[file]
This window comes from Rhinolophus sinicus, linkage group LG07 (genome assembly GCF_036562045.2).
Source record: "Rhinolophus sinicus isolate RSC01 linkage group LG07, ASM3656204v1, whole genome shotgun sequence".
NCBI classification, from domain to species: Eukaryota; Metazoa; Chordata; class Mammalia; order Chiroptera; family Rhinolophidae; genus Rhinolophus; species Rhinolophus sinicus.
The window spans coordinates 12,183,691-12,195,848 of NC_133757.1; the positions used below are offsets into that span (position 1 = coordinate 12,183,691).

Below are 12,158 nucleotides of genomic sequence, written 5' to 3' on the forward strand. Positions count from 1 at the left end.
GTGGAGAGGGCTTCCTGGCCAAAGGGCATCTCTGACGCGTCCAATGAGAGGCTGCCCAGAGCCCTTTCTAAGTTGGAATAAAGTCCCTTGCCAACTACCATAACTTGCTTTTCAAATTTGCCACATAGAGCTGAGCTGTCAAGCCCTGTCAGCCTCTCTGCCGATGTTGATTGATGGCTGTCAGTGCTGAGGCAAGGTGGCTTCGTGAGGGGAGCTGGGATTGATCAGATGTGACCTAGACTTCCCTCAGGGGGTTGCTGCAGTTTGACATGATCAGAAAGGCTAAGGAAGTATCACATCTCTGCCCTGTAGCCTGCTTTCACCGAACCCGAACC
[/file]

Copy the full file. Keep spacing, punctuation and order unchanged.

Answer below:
This window comes from Rhinolophus sinicus, linkage group LG07 (genome assembly GCF_036562045.2).
Source record: "Rhinolophus sinicus isolate RSC01 linkage group LG07, ASM3656204v1, whole genome shotgun sequence".
NCBI classification, from domain to species: Eukaryota; Metazoa; Chordata; class Mammalia; order Chiroptera; family Rhinolophidae; genus Rhinolophus; species Rhinolophus sinicus.
The window spans coordinates 12,183,691-12,195,848 of NC_133757.1; the positions used below are offsets into that span (position 1 = coordinate 12,183,691).

Below are 12,158 nucleotides of genomic sequence, written 5' to 3' on the forward strand. Positions count from 1 at the left end.
GTGGAGAGGGCTTCCTGGCCAAAGGGCATCTCTGACGCGTCCAATGAGAGGCTGCCCAGAGCCCTTTCTAAGTTGGAATAAAGTCCCTTGCCAACTACCATAACTTGCTTTTCAAATTTGCCACATAGAGCTGAGCTGTCAAGCCCTGTCAGCCTCTCTGCCGATGTTGATTGATGGCTGTCAGTGCTGAGGCAAGGTGGCTTCGTGAGGGGAGCTGGGATTGATCAGATGTGACCTAGACTTCCCTCAGGGGGTTGCTGCAGTTTGACATGATCAGAAAGGCTAAGGAAGTATCACATCTCTGCCCTGTAGCCTGCTTTCACCGAACCCGAACC